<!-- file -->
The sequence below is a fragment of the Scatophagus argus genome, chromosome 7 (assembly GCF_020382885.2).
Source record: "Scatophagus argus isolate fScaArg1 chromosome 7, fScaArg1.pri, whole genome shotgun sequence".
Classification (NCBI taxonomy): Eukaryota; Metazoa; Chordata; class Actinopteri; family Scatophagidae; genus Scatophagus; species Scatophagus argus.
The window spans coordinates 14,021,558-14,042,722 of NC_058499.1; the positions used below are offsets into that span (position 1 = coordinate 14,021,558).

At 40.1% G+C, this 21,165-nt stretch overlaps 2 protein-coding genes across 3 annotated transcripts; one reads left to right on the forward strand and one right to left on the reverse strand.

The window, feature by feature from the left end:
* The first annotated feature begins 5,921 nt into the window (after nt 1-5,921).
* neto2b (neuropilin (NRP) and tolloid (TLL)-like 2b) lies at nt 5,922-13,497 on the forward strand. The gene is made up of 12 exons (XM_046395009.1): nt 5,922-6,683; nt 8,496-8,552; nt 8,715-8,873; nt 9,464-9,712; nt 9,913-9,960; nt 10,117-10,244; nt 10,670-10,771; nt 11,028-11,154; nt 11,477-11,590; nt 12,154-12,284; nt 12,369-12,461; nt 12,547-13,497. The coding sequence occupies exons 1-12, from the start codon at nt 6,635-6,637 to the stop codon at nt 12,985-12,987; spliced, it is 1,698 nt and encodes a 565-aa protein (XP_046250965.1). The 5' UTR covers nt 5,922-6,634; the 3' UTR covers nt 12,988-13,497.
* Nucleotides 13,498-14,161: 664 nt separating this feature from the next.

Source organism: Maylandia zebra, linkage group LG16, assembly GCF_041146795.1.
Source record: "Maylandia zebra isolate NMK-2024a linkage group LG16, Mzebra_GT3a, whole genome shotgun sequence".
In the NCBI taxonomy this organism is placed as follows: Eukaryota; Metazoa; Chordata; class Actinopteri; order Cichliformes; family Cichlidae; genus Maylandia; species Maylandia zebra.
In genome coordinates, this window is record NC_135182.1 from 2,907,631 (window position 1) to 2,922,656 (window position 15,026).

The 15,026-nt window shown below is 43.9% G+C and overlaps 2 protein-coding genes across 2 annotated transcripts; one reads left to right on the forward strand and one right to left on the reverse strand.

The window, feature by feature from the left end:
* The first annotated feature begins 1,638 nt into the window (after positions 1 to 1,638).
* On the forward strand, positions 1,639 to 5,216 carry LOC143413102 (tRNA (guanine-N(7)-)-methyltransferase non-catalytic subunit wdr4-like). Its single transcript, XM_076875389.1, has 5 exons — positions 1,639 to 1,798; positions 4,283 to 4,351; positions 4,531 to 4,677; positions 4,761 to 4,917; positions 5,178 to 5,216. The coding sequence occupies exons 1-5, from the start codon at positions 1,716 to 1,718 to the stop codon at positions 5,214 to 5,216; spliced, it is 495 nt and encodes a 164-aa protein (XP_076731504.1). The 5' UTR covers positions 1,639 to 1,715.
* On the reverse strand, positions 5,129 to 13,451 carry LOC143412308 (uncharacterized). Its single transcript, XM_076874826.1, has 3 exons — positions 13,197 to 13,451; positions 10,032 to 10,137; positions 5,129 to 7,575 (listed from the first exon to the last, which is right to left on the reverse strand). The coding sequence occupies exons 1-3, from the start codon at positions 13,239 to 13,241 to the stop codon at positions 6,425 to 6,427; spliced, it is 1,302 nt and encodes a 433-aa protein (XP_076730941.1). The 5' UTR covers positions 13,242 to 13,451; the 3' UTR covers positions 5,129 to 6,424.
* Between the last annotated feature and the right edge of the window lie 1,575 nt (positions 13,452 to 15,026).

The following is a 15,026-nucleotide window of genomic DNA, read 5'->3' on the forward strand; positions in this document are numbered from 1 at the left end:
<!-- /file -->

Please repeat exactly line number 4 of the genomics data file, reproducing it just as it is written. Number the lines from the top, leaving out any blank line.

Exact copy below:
The window spans coordinates 14,021,558-14,042,722 of NC_058499.1; the positions used below are offsets into that span (position 1 = coordinate 14,021,558).